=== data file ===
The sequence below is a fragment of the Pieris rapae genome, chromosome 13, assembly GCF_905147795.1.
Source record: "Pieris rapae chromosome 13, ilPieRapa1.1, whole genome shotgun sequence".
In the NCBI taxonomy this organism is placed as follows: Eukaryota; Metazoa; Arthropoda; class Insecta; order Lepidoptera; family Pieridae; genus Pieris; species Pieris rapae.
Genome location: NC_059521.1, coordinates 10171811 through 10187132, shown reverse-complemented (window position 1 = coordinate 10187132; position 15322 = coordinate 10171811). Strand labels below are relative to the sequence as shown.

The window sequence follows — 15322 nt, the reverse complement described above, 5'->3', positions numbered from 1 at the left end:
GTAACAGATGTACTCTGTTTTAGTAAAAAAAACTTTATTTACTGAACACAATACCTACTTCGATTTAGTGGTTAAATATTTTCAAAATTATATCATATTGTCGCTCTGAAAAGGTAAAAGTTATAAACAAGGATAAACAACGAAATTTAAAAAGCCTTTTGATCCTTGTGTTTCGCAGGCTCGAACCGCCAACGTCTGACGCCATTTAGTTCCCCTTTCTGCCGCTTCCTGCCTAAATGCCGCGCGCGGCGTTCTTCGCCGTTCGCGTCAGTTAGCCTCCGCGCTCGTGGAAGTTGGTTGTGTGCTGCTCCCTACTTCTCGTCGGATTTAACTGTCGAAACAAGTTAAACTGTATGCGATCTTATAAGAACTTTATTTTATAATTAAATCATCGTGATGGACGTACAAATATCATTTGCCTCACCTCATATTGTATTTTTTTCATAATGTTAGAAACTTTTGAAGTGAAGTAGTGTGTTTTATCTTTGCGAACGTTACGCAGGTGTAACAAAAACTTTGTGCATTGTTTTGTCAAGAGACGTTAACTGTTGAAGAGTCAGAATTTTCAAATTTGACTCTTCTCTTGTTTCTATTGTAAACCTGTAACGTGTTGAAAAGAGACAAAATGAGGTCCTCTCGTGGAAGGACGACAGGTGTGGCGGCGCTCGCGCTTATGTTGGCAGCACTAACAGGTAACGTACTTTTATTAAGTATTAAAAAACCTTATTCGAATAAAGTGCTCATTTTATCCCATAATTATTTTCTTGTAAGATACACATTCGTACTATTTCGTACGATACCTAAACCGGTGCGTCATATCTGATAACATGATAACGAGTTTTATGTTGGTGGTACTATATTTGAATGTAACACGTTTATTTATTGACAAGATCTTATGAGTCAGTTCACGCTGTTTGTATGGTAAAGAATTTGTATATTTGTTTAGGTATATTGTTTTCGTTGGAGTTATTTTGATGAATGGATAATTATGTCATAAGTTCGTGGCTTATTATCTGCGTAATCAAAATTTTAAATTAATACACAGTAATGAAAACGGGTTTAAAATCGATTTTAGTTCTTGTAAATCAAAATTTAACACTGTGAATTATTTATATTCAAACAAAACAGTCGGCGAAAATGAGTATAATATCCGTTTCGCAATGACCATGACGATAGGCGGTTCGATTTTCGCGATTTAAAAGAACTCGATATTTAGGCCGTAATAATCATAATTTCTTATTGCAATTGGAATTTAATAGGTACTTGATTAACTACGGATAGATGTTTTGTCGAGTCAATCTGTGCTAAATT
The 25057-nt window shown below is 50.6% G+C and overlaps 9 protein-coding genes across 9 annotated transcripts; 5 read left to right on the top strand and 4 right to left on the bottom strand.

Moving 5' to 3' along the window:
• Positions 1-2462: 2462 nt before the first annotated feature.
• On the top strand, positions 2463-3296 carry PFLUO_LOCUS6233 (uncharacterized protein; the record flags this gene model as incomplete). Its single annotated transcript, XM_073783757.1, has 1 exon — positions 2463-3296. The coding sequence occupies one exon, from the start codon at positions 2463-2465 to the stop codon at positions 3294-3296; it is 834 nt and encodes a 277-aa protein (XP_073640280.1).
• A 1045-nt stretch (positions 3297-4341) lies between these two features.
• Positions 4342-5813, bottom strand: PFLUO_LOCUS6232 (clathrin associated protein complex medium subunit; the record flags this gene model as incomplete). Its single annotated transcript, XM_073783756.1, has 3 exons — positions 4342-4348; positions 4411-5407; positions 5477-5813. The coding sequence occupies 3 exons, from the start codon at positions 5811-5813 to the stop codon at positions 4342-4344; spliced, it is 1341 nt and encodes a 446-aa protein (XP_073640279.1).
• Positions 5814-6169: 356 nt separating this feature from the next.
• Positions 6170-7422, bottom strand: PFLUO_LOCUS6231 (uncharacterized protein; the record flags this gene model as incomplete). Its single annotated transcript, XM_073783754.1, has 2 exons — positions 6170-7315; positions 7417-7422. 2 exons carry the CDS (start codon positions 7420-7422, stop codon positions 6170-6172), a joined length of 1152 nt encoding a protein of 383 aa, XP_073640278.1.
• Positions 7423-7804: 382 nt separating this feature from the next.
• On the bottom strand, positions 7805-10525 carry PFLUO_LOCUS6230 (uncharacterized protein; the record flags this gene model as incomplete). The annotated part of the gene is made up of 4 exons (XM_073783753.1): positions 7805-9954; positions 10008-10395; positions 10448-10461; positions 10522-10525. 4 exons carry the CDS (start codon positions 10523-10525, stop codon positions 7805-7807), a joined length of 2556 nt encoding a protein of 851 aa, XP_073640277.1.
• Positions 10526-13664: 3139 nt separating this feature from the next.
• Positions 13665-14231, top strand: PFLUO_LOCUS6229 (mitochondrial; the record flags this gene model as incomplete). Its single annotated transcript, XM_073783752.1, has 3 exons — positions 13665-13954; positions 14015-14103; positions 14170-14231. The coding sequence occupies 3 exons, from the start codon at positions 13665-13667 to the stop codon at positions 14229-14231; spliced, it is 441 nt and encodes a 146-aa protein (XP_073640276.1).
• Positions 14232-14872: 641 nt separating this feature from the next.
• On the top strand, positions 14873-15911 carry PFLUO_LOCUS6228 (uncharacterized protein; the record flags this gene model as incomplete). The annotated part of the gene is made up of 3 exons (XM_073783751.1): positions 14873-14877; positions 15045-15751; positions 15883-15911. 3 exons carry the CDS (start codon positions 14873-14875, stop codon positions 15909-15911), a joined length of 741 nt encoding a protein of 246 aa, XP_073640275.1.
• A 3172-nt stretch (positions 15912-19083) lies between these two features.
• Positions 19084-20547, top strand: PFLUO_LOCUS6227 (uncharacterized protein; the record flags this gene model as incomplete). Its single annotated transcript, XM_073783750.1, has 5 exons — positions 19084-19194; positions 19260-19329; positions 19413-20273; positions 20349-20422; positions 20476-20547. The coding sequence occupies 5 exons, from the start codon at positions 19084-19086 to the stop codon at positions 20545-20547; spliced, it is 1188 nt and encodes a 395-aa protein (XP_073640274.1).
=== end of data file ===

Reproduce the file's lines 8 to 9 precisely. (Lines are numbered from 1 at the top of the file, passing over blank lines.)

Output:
Moving 5' to 3' along the window:
• Positions 1-2462: 2462 nt before the first annotated feature.